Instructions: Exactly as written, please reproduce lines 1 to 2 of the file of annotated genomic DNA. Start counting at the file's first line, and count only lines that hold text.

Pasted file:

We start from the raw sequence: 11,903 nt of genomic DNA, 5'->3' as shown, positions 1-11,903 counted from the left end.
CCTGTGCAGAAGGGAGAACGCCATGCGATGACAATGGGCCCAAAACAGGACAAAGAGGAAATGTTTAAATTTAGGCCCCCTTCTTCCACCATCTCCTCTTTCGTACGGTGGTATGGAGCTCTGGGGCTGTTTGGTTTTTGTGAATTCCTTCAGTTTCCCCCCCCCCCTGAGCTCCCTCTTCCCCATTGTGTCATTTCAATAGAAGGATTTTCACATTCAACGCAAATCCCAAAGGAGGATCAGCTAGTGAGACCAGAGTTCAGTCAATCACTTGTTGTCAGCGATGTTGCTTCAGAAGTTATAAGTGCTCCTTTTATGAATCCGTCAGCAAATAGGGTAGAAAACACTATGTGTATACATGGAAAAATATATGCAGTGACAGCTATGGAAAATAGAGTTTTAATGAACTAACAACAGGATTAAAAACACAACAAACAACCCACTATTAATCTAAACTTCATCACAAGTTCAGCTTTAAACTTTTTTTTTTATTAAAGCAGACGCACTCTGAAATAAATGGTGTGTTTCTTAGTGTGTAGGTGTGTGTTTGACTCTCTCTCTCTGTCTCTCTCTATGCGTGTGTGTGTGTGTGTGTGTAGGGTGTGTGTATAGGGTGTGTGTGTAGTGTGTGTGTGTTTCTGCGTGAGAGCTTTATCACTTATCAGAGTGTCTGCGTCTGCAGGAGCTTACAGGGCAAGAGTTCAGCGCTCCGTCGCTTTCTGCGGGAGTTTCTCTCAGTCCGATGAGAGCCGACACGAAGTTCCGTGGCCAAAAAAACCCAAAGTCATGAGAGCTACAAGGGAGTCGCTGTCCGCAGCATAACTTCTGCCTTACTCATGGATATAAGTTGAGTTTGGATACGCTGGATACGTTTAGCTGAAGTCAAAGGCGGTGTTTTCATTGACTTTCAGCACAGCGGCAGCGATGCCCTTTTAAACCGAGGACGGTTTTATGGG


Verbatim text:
We start from the raw sequence: 11,903 nt of genomic DNA, 5'->3' as shown, positions 1-11,903 counted from the left end.
CCTGTGCAGAAGGGAGAACGCCATGCGATGACAATGGGCCCAAAACAGGACAAAGAGGAAATGTTTAAATTTAGGCCCCCTTCTTCCACCATCTCCTCTTTCGTACGGTGGTATGGAGCTCTGGGGCTGTTTGGTTTTTGTGAATTCCTTCAGTTTCCCCCCCCCCCTGAGCTCCCTCTTCCCCATTGTGTCATTTCAATAGAAGGATTTTCACATTCAACGCAAATCCCAAAGGAGGATCAGCTAGTGAGACCAGAGTTCAGTCAATCACTTGTTGTCAGCGATGTTGCTTCAGAAGTTATAAGTGCTCCTTTTATGAATCCGTCAGCAAATAGGGTAGAAAACACTATGTGTATACATGGAAAAATATATGCAGTGACAGCTATGGAAAATAGAGTTTTAATGAACTAACAACAGGATTAAAAACACAACAAACAACCCACTATTAATCTAAACTTCATCACAAGTTCAGCTTTAAACTTTTTTTTTTATTAAAGCAGACGCACTCTGAAATAAATGGTGTGTTTCTTAGTGTGTAGGTGTGTGTTTGACTCTCTCTCTCTGTCTCTCTCTATGCGTGTGTGTGTGTGTGTGTGTAGGGTGTGTGTATAGGGTGTGTGTGTAGTGTGTGTGTGTTTCTGCGTGAGAGCTTTATCACTTATCAGAGTGTCTGCGTCTGCAGGAGCTTACAGGGCAAGAGTTCAGCGCTCCGTCGCTTTCTGCGGGAGTTTCTCTCAGTCCGATGAGAGCCGACACGAAGTTCCGTGGCCAAAAAAACCCAAAGTCATGAGAGCTACAAGGGAGTCGCTGTCCGCAGCATAACTTCTGCCTTACTCATGGATATAAGTTGAGTTTGGATACGCTGGATACGTTTAGCTGAAGTCAAAGGCGGTGTTTTCATTGACTTTCAGCACAGCGGCAGCGATGCCCTTTTAAACCGAGGACGGTTTTATGGG